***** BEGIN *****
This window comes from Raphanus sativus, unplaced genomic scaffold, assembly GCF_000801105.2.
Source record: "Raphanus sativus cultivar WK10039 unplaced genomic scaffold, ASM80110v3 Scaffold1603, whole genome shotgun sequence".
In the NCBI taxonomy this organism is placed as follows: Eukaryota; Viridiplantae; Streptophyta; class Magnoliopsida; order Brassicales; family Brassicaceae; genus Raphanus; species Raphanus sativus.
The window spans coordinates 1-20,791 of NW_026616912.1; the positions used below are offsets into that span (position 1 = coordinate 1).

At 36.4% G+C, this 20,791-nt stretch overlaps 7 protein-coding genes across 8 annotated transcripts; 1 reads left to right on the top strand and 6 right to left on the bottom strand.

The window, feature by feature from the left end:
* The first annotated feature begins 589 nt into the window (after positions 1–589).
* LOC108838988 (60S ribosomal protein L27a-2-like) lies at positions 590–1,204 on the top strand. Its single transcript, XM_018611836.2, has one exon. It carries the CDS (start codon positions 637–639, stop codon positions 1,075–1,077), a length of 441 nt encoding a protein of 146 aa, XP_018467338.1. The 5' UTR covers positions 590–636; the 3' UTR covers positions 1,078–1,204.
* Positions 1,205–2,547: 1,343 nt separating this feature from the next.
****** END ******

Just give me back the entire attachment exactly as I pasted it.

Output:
This window comes from Raphanus sativus, unplaced genomic scaffold, assembly GCF_000801105.2.
Source record: "Raphanus sativus cultivar WK10039 unplaced genomic scaffold, ASM80110v3 Scaffold1603, whole genome shotgun sequence".
In the NCBI taxonomy this organism is placed as follows: Eukaryota; Viridiplantae; Streptophyta; class Magnoliopsida; order Brassicales; family Brassicaceae; genus Raphanus; species Raphanus sativus.
The window spans coordinates 1-20,791 of NW_026616912.1; the positions used below are offsets into that span (position 1 = coordinate 1).

At 36.4% G+C, this 20,791-nt stretch overlaps 7 protein-coding genes across 8 annotated transcripts; 1 reads left to right on the top strand and 6 right to left on the bottom strand.

The window, feature by feature from the left end:
* The first annotated feature begins 589 nt into the window (after positions 1–589).
* LOC108838988 (60S ribosomal protein L27a-2-like) lies at positions 590–1,204 on the top strand. Its single transcript, XM_018611836.2, has one exon. It carries the CDS (start codon positions 637–639, stop codon positions 1,075–1,077), a length of 441 nt encoding a protein of 146 aa, XP_018467338.1. The 5' UTR covers positions 590–636; the 3' UTR covers positions 1,078–1,204.
* Positions 1,205–2,547: 1,343 nt separating this feature from the next.